March 27, 2015
Text by Julie Dugdale
Large scale or small, metaphorical or whimsical, Peter Diepenbrock’s steel, bronze, and copper sculptures bring industrial chic to private and public spaces.
Most people would call Peter Diepenbrock a metal sculptor. Indeed, the Jamestown, Rhode Island–based metalsmith is known for large-scale steel, bronze, and copper installations, both residential and public, as well as edgy wall pieces. But Diepenbrock will tell you that he works not so much in metal welding as in the “practice of spatial reasoning.”
It sounds abstract, and it is—but what he means becomes clear as you stroll through his home studio, where an entire wall comprises giant garage doors that allow bulky sculptures to move in and out. An air of orderly chaos surrounds a collection of welding machinery, drafting tables, ladders, shelves of materials, sketchpads, and scale models.
How do all these pieces come together into the arresting metal forms, ranging from deeply metaphorical to utterly whimsical, that accent yards, homes, and university campuses across New England? That, Diepenbrock says, is where the spatial reasoning comes in.
“You start with what’s appropriate for the site,” says the sculptor, who has an industrial-design background and is an adjunct professor at his alma mater, Rhode Island School of Design. “It’s what will look best and feel best for the buyer.”
This, he says, is determined by site conditions like color, scale, and environmental factors. If a homeowner wants a sculpture on the lawn, Diepenbrock visits the home to take in the angles of the yard, assess the view from the house, and even analyze the light as night falls. Practical factors like engineering and cost also come into play, not to mention the opinions of the client.
All these things, Diepenbrock says, amount to different “spheres” of reasoning that should be approached like separate jobs, but must come together in one final intersection, or piece of art.
Why metal as the medium? “The archival qualities,” Diepenbrock says. “The welding is almost instantaneous, but the sculptural form can last for hundreds of years. I like the idea of longevity.”
Before any welding sparks fly, however, the sculptor fills his workspace with sketches and 3-D models made from a pliable material called Struxfoam. Then, it’s straight algebra and hand-measuring to figure out scale and proportions for the real thing; blue tape indicating the dimensions of a recent piece marks Diepenbrock’s studio walls.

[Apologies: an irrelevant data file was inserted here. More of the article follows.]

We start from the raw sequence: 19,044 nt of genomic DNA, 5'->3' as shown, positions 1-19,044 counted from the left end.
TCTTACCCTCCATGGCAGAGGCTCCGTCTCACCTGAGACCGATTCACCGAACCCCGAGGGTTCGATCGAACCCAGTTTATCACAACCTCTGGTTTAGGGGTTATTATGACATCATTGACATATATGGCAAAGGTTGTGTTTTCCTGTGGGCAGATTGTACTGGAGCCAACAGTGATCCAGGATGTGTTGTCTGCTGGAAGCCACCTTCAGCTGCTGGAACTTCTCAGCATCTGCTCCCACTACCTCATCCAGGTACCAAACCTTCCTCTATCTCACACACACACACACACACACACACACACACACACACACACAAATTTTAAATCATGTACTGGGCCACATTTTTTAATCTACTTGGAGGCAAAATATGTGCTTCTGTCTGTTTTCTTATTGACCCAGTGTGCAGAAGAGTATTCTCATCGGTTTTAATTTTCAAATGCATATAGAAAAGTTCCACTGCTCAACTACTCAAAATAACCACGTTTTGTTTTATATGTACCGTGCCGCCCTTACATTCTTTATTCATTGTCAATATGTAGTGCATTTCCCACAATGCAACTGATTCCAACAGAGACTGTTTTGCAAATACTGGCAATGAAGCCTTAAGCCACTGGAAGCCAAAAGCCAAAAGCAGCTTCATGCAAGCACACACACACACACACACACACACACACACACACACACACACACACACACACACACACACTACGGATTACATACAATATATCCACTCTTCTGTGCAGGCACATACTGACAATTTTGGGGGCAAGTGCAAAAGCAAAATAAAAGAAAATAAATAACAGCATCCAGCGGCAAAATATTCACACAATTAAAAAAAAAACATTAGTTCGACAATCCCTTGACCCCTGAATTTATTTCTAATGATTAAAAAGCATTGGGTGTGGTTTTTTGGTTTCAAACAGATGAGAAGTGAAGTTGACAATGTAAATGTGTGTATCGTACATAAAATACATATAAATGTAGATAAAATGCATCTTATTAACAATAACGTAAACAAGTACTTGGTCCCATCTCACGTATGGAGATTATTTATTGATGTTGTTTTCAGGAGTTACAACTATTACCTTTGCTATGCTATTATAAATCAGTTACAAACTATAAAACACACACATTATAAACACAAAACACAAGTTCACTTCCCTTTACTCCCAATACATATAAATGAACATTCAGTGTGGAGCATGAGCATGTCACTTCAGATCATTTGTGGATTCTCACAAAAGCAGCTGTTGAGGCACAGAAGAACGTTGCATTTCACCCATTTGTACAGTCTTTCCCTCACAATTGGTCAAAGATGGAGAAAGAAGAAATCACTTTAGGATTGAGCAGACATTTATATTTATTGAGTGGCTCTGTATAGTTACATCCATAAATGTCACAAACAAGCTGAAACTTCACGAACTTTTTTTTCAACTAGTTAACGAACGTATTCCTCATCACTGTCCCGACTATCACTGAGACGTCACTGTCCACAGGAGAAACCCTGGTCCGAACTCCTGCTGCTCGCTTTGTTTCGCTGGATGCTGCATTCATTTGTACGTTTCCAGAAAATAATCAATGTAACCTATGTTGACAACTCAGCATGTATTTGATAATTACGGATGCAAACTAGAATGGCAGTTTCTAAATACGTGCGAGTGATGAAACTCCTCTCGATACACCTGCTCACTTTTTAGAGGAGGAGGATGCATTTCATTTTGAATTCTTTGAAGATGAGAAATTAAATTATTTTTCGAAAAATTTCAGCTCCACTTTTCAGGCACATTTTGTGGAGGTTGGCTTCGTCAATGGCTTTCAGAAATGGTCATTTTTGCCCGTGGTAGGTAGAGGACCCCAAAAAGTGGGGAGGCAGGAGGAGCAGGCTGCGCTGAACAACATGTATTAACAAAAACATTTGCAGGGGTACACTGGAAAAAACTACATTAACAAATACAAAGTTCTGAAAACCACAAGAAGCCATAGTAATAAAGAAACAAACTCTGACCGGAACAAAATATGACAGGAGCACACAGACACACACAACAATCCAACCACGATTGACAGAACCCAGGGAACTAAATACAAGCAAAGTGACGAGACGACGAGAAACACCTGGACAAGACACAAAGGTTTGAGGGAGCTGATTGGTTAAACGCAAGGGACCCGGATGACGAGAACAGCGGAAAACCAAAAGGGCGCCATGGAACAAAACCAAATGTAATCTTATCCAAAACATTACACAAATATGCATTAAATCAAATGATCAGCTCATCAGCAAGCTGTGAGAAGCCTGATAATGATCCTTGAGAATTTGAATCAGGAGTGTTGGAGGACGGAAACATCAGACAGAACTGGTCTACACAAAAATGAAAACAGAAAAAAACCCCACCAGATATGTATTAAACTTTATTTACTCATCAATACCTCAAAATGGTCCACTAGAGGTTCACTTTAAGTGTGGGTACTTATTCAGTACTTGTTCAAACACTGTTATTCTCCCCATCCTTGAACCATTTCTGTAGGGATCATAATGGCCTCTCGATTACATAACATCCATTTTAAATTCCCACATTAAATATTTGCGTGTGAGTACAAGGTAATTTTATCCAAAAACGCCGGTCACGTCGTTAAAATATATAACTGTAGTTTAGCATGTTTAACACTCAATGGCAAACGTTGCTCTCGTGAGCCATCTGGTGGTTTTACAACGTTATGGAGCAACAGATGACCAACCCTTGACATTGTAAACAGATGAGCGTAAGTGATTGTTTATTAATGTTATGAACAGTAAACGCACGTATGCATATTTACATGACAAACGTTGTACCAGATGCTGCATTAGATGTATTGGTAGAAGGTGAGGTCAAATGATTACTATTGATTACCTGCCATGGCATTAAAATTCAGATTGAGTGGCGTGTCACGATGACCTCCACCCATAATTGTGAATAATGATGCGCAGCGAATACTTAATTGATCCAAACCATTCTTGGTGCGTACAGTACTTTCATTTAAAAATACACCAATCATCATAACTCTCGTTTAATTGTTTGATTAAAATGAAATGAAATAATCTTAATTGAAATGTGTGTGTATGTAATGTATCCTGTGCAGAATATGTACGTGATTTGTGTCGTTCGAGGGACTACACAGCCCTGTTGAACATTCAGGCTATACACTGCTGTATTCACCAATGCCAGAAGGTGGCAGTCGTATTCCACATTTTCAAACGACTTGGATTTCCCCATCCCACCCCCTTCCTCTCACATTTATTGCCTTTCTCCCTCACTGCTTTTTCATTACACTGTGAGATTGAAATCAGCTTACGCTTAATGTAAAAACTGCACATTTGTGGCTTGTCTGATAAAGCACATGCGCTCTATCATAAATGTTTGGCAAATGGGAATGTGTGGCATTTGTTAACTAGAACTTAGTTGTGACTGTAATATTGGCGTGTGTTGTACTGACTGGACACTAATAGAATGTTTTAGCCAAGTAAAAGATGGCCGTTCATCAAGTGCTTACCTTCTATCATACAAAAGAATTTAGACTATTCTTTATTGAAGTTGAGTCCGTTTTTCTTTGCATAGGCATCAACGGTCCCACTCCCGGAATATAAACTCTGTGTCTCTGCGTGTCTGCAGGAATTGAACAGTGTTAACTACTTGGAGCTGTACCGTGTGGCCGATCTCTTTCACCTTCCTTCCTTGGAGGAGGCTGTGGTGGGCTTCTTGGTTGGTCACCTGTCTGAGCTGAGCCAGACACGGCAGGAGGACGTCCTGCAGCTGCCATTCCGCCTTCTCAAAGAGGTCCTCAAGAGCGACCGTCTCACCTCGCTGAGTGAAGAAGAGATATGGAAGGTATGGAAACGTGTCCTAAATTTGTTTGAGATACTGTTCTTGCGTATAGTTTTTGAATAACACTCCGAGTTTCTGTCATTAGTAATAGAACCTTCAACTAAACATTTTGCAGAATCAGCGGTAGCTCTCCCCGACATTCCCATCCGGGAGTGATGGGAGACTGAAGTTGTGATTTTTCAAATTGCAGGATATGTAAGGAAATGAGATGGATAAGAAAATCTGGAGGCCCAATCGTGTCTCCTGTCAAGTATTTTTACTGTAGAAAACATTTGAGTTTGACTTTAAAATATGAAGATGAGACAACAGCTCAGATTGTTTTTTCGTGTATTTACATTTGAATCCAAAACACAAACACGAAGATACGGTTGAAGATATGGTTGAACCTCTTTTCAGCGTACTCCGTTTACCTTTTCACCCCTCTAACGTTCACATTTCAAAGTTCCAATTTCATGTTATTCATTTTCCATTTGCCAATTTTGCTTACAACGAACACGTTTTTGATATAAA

Designing and developing a large-scale piece can take up to five months, but Diepenbrock can produce wall art in as little as six to eight weeks. He gravitates toward a subtle chaos-to-order theme in these smaller compositions, which often take the form of undulating panels rich with texture and reflective hues.
Diepenbrock’s sculptures enjoy a following among New England homeowners. One Jamestown estate boasts two installations: a transparent bunny of bolted steel webbing adds a touch of whimsy to the porch, while a geometric steel composition, entitled Suspended Flurries, was transformed into a modern chandelier for a living room. A lawn in Little Compton, Rhode Island, showcases a giant Whale’s Tail sculpture, which gleams with the sculptor’s signature shingled-metal texture, and a larger-than-life Sitting Bear decorates the home garden of Brown University’s president (the bear is the university’s mascot).
New Englanders can see some of Diepenbrock’s public work at the Rhode Island State House in Providence, where his 9/11 memorial of bronze, granite, glass, and gold leaf resides; at the University of Rhode Island’s Lippitt Hall, where the largest example of the artist’s “shingle style” catches the eye; and at Temple Beth Elohim in Wellesley, Massachusetts, where a commissioned installation exhibits the artist’s knack for metaphorical interpretation of important and complex values. “Part of what I do is figure out how to mine the symbolism of a context and translate it,” he says. “On the surface, I’m a sculptor. But my method and process are so much more about how I get to the object. Trying to understand the metaphors and come up with a visual that hits the right notes is key.”
Metaphorical or not, Diepenbrock’s pieces bring a touch of the unexpected to a dwelling. “People need to have a lot more fun in their residences,” he says. While many of us adopt a more formal, conservative approach to our homes, he says, “sometimes you meet those people who seem to have broken all the rules. And they’re having fun.” •
Editor’s Note Diepenbrock’s work is carried at the Didi Suydam Gallery, Jamestown, R.I., (401) 575-1214, didisuydam.com. To see more of his work, visit peterdiepenbrock.com or his retail website, otiiko.com.
Click the video to view Diepenbrock at work.